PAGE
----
New research may surprise about expense of end-of-life care for Americans with cancer
Americans are legend for their discomfort in discussing death. That makes conversations about end-of-life care a big challenge, even though the medical attention paid to the dying can drive up health care costs. A quarter of traditional Medicare spending for health care is for services provided to program beneficiaries in their last year of life—a proportion that has remained steady for decades. But new studies shed interesting light on the end-of-life experiences of patients with cancer, as well as how physicians themselves spend their last days. And it is worth watching how California grapples with the tough issues tied to doctors’ roles in assisting the dying in ending their lives.
Let’s look first at the provocative, published findings of an oncologist and a radiation oncologist about aggressive care for those with late-stage cancer. The researchers compared U.S. patients with patients in other countries. They focused on cancer because, “in developed countries, it is the second leading cause of death and the most expensive per patient.” The researchers found that just under a quarter of Americans with cancer die in hospitals — a lower rate than occurs in Canada, England, Norway, the Netherlands, Belgium, Germany, and six other industrialized nations they studied. Further, as they wrote in a New York Times Op-Ed:
America was not the most expensive country in which to die. On average, $21,840 was spent on the last six months of hospital-related care for dying cancer patients in Canada and $19,783 in Norway. In the United States, the bill was $18,500 per patient. (That figure does not include physician costs, which are part of hospital spending in other nations. Including them brings America’s costs up by about 10 percent, leaving us still below Canada and about equal with Norway.)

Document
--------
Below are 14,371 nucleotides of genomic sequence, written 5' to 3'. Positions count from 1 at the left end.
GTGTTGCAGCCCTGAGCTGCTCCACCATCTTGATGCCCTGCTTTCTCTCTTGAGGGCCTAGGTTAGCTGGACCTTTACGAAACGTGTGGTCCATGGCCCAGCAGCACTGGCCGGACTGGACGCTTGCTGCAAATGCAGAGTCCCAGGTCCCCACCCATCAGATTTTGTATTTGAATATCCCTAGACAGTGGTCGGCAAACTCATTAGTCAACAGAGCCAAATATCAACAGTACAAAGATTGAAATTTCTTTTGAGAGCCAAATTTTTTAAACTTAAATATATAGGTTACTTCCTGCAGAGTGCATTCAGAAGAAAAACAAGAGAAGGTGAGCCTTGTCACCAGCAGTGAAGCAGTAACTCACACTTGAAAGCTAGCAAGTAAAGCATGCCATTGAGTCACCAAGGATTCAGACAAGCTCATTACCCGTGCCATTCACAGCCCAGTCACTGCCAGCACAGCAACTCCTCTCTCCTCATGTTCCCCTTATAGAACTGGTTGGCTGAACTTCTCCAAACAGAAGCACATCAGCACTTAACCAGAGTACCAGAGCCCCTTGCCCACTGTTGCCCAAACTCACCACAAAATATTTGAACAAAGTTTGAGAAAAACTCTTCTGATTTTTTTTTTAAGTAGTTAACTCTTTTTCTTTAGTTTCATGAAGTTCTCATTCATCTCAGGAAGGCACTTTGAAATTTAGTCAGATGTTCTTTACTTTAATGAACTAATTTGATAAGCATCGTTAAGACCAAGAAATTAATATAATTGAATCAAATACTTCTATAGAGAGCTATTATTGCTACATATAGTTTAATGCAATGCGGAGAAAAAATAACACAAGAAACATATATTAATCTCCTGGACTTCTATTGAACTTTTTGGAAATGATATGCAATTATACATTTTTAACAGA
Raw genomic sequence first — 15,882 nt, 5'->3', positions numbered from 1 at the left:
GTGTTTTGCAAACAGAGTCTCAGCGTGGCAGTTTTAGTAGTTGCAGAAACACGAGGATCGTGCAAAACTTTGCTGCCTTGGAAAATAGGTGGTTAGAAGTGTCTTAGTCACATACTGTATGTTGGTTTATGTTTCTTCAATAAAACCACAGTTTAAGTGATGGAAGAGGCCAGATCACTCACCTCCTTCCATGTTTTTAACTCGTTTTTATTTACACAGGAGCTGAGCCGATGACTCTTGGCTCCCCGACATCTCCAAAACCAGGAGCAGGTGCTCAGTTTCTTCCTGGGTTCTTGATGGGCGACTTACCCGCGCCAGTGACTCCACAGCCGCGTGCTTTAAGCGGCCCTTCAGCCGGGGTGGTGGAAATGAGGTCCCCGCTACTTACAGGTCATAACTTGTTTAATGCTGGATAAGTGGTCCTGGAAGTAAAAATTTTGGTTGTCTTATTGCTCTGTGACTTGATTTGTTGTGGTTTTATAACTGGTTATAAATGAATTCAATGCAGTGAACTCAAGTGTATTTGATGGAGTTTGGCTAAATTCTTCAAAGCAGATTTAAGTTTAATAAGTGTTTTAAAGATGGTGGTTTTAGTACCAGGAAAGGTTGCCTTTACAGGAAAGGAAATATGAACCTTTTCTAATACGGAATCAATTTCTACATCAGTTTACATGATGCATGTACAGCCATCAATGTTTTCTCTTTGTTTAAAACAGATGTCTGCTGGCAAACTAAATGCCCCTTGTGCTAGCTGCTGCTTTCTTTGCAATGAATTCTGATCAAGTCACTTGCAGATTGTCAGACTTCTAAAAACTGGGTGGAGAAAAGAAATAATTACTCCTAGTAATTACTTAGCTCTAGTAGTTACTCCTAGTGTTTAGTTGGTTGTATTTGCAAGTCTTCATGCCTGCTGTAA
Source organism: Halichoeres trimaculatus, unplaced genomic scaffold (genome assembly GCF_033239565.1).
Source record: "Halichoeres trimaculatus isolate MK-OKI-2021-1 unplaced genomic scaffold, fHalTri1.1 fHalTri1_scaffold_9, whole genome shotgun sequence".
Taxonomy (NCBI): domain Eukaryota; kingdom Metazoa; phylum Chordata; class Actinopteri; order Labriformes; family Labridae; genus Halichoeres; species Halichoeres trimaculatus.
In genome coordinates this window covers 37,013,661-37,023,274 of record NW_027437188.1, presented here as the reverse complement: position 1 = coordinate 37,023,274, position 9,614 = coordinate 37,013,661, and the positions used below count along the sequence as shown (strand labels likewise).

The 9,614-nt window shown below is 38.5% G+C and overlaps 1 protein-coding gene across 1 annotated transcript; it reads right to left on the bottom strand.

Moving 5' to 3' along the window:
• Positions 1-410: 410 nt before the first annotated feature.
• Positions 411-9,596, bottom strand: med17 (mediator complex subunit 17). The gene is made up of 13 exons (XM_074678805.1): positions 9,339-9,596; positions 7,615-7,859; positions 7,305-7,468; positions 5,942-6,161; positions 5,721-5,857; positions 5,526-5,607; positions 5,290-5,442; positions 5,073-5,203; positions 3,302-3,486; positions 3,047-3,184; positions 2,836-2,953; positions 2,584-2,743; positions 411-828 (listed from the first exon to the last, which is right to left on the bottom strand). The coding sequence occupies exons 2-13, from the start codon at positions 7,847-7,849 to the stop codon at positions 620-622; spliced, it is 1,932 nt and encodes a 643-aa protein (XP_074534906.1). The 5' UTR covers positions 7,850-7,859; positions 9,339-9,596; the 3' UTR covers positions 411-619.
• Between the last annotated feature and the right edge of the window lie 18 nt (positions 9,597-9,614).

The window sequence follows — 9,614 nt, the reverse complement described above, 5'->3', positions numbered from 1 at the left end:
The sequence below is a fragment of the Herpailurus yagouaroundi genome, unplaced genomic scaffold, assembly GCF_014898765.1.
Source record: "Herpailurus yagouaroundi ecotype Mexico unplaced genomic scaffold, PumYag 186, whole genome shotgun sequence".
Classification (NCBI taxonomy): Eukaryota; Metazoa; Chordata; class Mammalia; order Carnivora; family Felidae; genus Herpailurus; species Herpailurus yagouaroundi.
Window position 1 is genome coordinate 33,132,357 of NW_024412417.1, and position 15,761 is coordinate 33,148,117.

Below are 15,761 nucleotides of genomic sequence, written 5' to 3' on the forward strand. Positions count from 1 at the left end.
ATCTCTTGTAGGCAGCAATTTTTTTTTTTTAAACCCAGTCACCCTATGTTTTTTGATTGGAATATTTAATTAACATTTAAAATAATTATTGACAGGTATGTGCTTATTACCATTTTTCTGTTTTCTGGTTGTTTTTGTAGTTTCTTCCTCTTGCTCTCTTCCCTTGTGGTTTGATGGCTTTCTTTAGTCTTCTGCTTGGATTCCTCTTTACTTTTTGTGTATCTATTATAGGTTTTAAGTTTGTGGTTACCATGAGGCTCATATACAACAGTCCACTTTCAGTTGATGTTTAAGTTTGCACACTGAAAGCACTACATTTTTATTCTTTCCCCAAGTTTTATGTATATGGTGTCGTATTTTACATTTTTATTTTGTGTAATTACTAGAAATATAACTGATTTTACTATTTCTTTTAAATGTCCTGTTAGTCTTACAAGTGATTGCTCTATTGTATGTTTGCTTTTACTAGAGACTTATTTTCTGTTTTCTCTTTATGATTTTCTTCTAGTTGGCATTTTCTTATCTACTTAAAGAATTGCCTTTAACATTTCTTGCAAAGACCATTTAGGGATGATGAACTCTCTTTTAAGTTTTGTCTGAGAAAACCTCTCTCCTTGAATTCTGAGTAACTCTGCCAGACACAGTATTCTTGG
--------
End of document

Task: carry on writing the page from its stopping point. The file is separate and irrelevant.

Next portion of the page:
Americans, in the researchers’ view, did less well in admitting cancer patients more often than others internationally to costly intensive care in the last six months of their lives. Americans also received more chemotherapy than their global counterparts late in care when it’s unclear if it benefits the gravely ill.
As I have written, it is important for all of us to plan and to let loved ones know how we wish to be cared for when we are dying. The reseachers urged that physicians be more candid about prospects for the sick. They called for more palliative care and hospice resources. They found this nation making progress in confronting the chilling silence surrounding our deaths and the costs of end-of-life care. This led them, too, to question whether such care — as opposed to fee-for-service medicine — plays as significant role as it might seem in increasing health costs.
Families, by the way, appreciate when relatives with late-stage cancer and Medicare coverage get enrolled earlier in hospice care, other research shows. They also perceive that end-of-life care is better when physicians avoid admitting sick kin into ICUs within 30 days of death, and help the gravely ill die outside of hospitals.
Just so you know, while many of us would prefer to die at home, surrounded by loved ones and in comforting surroundings, most of us (72%) die in a medical facility of some kind, other new research finds. But slightly fewer health care professionals (63%), especially physicians, die in medical facilities, meaning more died at home. The researchers didn’t say why. They speculated that physicians may be more aware of life’s limits and reluctant to receive aggressive treatment in institutions where they have worked for most of their lives. The lead investigator made this key observation: “I think [that] even if the people who should be the best at this are still not dying in the comfort of their home that we still have a lot more communication and understanding of medical options to get more people to die a ‘good death.’ ”
In the Golden State, the terminally ill, their families, lawmakers, and caregivers are struggling to determine how medical personnel should assist with “good death.” With the reluctant assent of its governor, a one-time Jesuit priest in training, California last fall became America’s fifth state to legally permit physicians to assist dying patients in ending their lives with medication. The California Medical Association recently has issued guidelines to doctors about this topic. The 15-page document addresses the array of moral, ethical, and professional issues that the doctors’ group insists practitioners should consider. News reports make the point that Catholic hospitals will not allow physicians to assist patients in ending their lives in their institutions.